300 Nippon planes lost over Saipan

William F. Tyree

PEARL HARBOR -- The destruction of 300 enemy planes in a furious aerial engagement over the Marianas revealed today that powerful American and Japanese task forces were prowling the Pacific within virtual battle range and may clash in the first test of major fleet units in nearly two years.

Jap Communique


(A Japanese communique acknowledged the landing on Saipan and said the Americans steadily were reinforcing its ground troops. The Japanese said their planes continuously were attacking the powerful American task force which supported the landing, and since June 12 had sunk six United States warships, including one battleship, damaged seventeen others and shot down, more than 300 planes).

(Another enemy communique, broadcast by Tokyo radio to Japanese areas and reported by FCC monitors, admitted the Japanese suffered "considerable losses in ships and planes" off Saipan).

Naval planes and warship guns brought down the record bag of Japanese aircraft Sunday as American troops captured Aslito, airdrome, only four hours' flying time from Tokyo, and conquered more than one-third of Saipan, from the west coast beachhead to Magicienne bay in the east.

Greatest Single Bag.

Although American losses were not yet available, beyond the announcement of minor damage to one surface ship, the destruction of at least 300 Japanese planes was the greatest number ever shot down in a single aerial engagement in the Pacific. More than 300 enemy planes probably were lost in the battle of Midway, but many went down with wrecked Japanese aircraft carriers .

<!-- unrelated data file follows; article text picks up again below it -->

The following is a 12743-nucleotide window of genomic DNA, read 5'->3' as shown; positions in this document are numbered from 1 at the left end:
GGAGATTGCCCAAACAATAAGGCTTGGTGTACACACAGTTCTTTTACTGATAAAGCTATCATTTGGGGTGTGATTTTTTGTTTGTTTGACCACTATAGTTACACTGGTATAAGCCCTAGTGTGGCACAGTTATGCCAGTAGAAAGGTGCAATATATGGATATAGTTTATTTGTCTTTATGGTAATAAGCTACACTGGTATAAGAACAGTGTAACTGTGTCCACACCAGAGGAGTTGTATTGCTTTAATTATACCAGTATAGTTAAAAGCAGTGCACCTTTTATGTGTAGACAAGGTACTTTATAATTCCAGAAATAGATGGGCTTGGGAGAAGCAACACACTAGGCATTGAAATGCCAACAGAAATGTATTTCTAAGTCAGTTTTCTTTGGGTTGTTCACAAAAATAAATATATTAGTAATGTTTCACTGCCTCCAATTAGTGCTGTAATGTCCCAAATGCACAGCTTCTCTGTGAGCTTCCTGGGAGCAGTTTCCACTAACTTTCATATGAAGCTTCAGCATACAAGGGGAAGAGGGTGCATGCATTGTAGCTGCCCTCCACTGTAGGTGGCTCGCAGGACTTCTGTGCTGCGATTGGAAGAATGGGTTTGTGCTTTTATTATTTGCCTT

From the size of the Japanese aerial fleet, apparently aiming a major blow on the United States Saipan beachhead, the enemy must have had a sizeable task force, including carriers, the usual escorting cruisers and destroyers, and possibly battleships.

Similarly, the strength of the American force was indicated by the fact it was able to throw up enough planes and a sufficient heavy anti-aircraft barrage to prevent damage to all but one ship.

Japs Likely Fled.

With a good proportion of the Japanese task force planes apparently destroyed, the virtually undamaged American fleet probably would have sought to close with the enemy unless the air battle was fought so late in the day that the Japanese were able to flee in the darkness.

The crushing blow to the Japanese aerial forces came almost simultaneously with the American land strikes across southern Saipan, where Seabee construction crews already were working on Aslito airdrome and its 3,600-foot runway, which if extended, was believed large enough to accommodate the new B-29 Super-Fortresses.

Veteran marine and army troops carried the advance through Saipan to gain control of the western shore of Magicienne bay, cutting off the southeastern tip of the island above Nafutan point and leaving only small enemy pockets east of Lake Susupe near the Charan Kanoa area.

Size of U. S. Force.

(The Japanese Domei news agency said the landing last week was carried out by nearly 20,000 United States troops and estimated that reinforcements since then had boosted the American force to at least two divisions, approximately 30,000 men).

Adm. Chester W. Nimitz' communique, which gave no further reports of the spearhead thrusting at the island's capital of Garapan, indicated that the newly captured Aslito airdrome soon will be ready to support future ground operations or fleet actions similar to Sunday's battle.

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